Well done, Sydell Rosenberg! Great job, Sawsan Chalabi! Amy Losak, I’m so glad you stuck with it and had H is For Haiku published. This book is a gift for us, if we but take the time to read and ponder.

KID KANDY:

Write Your Own Haiku Poem

1. Read H is for Haiku. Notice the clever words and illustrations. Both help tell the story of the Haiku.

2. Take a notepad and pencil outside. Spend time observing the nature around you. Focus on the small things you see. As you look, write down words that come to your mind. A parent or older sibling can help with this part.

3. Do you know what a syllable is? Clap your name. For me, I clap twice: An gie. 2 syllables. Practice with some other words.

4. Haiku is a poem with 3 lines. Each line has a certain syllable count: 5-7-5

5. Some people are not very strict with keeping the exact syllable counts, but it’s good practice as you learn the format for a Haiku poem.

6. Choose something you observed to be the subject of your Haiku. What do you want to say? Write down the words you want to use. Play with the words. Count out syllables. You can write ANYTHING you want in your Haiku poem.

7. Print your Haiku poem on clean paper. Add an illustration! Share it with a friend or family member! OR ME!!!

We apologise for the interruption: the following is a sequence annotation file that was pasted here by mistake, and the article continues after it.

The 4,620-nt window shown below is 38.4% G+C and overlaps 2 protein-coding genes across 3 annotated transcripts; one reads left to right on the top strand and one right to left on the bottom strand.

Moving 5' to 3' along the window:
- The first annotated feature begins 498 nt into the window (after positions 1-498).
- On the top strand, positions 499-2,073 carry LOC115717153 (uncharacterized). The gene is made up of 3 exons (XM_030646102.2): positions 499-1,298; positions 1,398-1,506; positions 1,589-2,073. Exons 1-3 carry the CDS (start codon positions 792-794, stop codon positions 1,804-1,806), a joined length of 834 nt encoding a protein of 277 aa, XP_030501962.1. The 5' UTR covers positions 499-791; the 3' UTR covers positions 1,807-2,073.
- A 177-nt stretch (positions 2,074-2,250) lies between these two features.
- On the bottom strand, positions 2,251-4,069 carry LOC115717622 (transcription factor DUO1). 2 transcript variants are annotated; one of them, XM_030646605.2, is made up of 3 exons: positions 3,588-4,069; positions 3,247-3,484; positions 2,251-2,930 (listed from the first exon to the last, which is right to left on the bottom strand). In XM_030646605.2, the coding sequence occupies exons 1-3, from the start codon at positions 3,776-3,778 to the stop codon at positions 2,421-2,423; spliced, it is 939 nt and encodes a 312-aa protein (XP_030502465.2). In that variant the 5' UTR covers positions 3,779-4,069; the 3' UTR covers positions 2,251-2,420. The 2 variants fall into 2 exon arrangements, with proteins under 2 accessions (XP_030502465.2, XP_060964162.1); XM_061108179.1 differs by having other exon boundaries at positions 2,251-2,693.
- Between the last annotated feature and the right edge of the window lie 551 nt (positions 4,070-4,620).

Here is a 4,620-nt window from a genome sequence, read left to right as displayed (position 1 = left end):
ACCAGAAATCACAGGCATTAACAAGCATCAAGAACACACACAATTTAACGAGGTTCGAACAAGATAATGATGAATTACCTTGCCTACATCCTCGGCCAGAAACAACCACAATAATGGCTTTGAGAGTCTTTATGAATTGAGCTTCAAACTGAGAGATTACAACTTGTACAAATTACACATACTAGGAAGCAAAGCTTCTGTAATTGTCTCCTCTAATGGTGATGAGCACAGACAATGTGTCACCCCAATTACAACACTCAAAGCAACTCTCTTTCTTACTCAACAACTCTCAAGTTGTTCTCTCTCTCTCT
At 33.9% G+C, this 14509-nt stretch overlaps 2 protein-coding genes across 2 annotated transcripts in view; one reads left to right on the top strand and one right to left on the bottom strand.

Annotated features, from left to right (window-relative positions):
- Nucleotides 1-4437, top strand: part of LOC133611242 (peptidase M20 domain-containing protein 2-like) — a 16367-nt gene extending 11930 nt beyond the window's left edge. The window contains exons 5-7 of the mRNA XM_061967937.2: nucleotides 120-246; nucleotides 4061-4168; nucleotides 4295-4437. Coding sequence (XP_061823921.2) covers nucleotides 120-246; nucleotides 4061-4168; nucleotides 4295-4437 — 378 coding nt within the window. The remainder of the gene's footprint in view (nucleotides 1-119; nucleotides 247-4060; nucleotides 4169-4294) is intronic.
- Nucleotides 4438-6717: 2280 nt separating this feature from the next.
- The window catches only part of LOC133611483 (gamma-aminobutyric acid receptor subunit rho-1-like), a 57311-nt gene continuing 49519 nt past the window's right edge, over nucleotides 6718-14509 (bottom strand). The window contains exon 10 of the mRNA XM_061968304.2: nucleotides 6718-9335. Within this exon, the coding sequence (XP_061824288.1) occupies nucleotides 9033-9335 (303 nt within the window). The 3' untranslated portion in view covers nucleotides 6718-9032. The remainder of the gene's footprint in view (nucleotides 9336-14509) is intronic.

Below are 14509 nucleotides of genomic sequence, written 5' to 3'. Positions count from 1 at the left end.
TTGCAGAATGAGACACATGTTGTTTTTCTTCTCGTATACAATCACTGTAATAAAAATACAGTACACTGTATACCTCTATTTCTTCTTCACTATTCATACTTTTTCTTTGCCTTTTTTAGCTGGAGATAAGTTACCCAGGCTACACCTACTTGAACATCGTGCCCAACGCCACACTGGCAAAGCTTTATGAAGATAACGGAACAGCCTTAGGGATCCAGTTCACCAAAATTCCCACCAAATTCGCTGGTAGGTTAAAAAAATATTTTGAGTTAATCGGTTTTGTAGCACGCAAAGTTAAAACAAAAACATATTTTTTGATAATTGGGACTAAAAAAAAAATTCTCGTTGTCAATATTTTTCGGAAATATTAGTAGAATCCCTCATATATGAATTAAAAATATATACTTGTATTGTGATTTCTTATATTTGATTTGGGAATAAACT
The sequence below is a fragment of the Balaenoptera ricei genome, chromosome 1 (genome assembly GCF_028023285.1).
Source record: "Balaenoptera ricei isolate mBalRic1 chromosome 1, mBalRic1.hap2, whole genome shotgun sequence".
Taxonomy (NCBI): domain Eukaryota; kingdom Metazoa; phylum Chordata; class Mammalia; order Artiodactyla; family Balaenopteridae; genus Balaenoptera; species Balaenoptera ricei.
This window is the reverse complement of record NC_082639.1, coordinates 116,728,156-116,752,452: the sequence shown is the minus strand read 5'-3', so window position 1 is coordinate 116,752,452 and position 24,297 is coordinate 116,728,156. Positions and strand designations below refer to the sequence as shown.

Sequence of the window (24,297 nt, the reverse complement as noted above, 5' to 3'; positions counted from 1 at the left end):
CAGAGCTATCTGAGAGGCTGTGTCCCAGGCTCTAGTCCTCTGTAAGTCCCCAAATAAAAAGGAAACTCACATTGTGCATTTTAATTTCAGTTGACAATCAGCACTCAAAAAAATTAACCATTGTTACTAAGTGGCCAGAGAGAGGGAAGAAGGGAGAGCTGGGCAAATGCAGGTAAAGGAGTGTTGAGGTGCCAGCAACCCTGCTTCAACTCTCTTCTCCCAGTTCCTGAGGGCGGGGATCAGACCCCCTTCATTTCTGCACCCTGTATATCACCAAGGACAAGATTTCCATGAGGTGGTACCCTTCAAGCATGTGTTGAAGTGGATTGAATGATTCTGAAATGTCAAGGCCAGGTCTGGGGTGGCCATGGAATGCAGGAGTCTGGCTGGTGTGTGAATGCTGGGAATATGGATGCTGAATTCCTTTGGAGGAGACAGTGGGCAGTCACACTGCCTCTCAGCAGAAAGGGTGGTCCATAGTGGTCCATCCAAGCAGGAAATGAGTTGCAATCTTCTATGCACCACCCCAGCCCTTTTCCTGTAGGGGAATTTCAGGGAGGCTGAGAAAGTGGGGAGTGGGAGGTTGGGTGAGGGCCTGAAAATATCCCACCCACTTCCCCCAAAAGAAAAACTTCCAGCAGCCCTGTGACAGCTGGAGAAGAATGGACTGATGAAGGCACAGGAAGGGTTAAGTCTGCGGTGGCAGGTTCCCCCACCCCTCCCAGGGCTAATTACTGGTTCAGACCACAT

Here’s a silly Haiku I just wrote:

Upside down spider

Climbing, webbing, catching food

Don’t drop on my head!

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Nature’s Lullaby Fills the Night by Dee Leone – Picture Book & KID KANDY

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Nature’s Lullaby Fills the Night

By Dee Leone

Illustrated by Bali Engel

(Sterling Children’s Books, 2018)

 

I won a copy of Nature’s Lullaby Fills the Night from KIDLIT411. Thanks, Sylvia and Elaine!

Nature’s Lullaby Fills the Night is the perfect bedtime – or anytime – read aloud! Peaceful rhyme tells the story of nature getting ready to go to sleep. Animals, plants, and other beauties prepare and nestle in for a good nights’ sleep. The illustrations, set in gorgeous deep blues and purples highlighted by nighttime light, perfectly match the winding down of the day.

I’ve totally enjoyed reading Nature’s Lullaby Fills the Night. Now, on to share it with the littles in my life. Thanks for the beautiful book, Dee and Bali!

KID KANDY:

Nighttime Painting

Materials: watercolor paints, brushes, water, crayons, heavy paper

1. Read Nature’s Lullaby Fills the Night. Notice the colors used in the illustrations. What’s your favorite page (animal, plant, setting)?

2. Use crayons to draw a nature picture. Include the moon and stars.

3. Paint over the drawing with darker colors like purple, blue, and black.

Ta-da! You have your own nighttime illustration!


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Terrific Tongues! Picture Book Review

Vivian Kirkfield recently shared a great post about this wonderful book, Terrific Tongues! Written by Maria Gianferrari and illustrated by Jia Liu, Terrific Tongues! is sure to engage, amuse, and educate young readers.

I mean, really, what child do you know who doesn’t love playing with or sticking out his or her tongue? I can’t wait get my hands on this one. Thanks, Vivian, Maria, and Jia! Congratulations!

Click here to visit Vivian Kirkfield’s blog and read more about Terrific Tongues!